Goury cape

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Auderville is located at the tip of the Hague peninsula along which the Raz Blanchard flows - one of the strongest tidal currents in the world. It owes its name to the whirl of white waves, cut off in their advance by strong current shoals between cap de la Hague, Cap Cotentin and the Channel Islands. These currents can reach speeds of 10 knots by high tide, are the strongest in Europe and make sailing very difficult.

 

Goury and its lighthouse, with the low stone walls characteristic of La Hague, have earned it the nickname “Little Ireland”. Don't forget to pay your respects at the cross erected in memory of the sinking of the Vendémiaire.

Goury Lighthouse

In the year 1823 twenty seven ships sunk off La Hague. Shortly after this terrible year the construction of a lighthouse was placed under consultation. The project began in 1834 and required a large workforce working over 3 years. In 1837, the granite tower was completed. At 48 metres high, it supports a lantern equipped with powerful lenses. This lantern, with a range of 25 km, continuously rotates at the rate of one flash every five seconds. Oil was used as fuel until 1971 but today, a wind turbine provides electricity for the lamp. A foghorn was added at the beginning of the 20th century.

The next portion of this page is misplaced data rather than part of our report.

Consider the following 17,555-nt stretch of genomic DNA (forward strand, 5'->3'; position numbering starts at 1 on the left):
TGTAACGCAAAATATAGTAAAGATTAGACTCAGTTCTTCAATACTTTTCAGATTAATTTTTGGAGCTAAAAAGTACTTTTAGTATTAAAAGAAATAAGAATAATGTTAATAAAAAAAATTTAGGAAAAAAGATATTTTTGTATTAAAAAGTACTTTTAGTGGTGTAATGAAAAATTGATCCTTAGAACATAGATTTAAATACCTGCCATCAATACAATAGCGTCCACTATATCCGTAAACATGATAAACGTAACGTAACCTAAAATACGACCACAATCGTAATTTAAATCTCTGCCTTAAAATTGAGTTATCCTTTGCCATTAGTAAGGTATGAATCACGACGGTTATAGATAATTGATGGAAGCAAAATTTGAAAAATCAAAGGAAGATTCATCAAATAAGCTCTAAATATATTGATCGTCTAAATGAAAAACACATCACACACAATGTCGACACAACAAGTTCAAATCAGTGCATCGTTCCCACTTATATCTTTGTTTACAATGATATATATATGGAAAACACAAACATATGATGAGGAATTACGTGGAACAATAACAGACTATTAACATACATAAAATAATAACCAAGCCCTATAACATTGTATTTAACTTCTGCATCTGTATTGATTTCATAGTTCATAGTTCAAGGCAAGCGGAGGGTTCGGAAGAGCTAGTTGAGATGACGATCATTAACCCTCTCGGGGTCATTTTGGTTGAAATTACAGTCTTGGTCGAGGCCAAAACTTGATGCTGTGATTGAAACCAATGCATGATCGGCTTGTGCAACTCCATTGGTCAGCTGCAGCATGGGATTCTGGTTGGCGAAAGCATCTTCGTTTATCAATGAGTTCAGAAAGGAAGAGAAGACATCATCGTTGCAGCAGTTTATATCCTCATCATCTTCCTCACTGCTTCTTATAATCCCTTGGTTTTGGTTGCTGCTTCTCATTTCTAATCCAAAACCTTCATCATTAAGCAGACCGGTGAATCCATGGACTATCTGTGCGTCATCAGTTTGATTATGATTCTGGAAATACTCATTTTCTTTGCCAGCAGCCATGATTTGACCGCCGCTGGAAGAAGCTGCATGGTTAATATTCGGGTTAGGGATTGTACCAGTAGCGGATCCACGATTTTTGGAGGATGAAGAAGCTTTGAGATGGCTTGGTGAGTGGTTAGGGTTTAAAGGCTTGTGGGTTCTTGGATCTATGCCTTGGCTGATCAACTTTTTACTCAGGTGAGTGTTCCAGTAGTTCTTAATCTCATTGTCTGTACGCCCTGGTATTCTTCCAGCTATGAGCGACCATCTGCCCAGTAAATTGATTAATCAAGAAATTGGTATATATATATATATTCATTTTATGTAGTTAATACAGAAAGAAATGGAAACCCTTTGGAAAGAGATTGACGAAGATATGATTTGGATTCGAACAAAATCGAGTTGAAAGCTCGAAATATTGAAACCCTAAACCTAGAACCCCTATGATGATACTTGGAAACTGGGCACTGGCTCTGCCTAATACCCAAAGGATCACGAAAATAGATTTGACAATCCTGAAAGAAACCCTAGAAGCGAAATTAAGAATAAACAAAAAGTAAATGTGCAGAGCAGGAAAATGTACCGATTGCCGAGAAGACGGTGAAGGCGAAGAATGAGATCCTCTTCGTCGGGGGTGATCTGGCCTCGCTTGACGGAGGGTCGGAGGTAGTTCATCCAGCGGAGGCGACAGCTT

In 1940, the lighthouse was occupied by the Germans. It stopped shining until 1 July 1944 - the date of its liberation.

 

Lifeboat station 

The commissioning of a lighthouse greatly reduced risks and shipwrecks but they nevertheless remain a common occurence. In 1865 a company called Société Centrale des Naufragés took the initiative to provide the whole coastline of France with sea rescue. In 1870 the first lifeboat was stationed at the port of Goury. A shelter was built in 1878 (it is now the tourist office). In 1928, the rowboat was replaced by a motorboat. For this purpose, the current octagonal shelter was built.

The boathouse allows launch by two different routes: one directed towards the port and one to the open sea. The boat rotates inside the shelter on a turntable. Supported by a carriage, it launches into the water on rails.

The Mona Rigolet, named after its largest donor took up residence place in its new shelter in 1990. This new boat, 17 meters long, is equipped with two 350 hp engines and can travel at up to 18 knots.

 

Auderville, like all municipalities in La Hague, is composed of scattered hamlets, including the charming, listed village of la Roche.

Pass through the hamlet of Laye to find the magnificent panoramic view over the Baie d'Ecalgrain.

 

Take a look at the Goury webcam here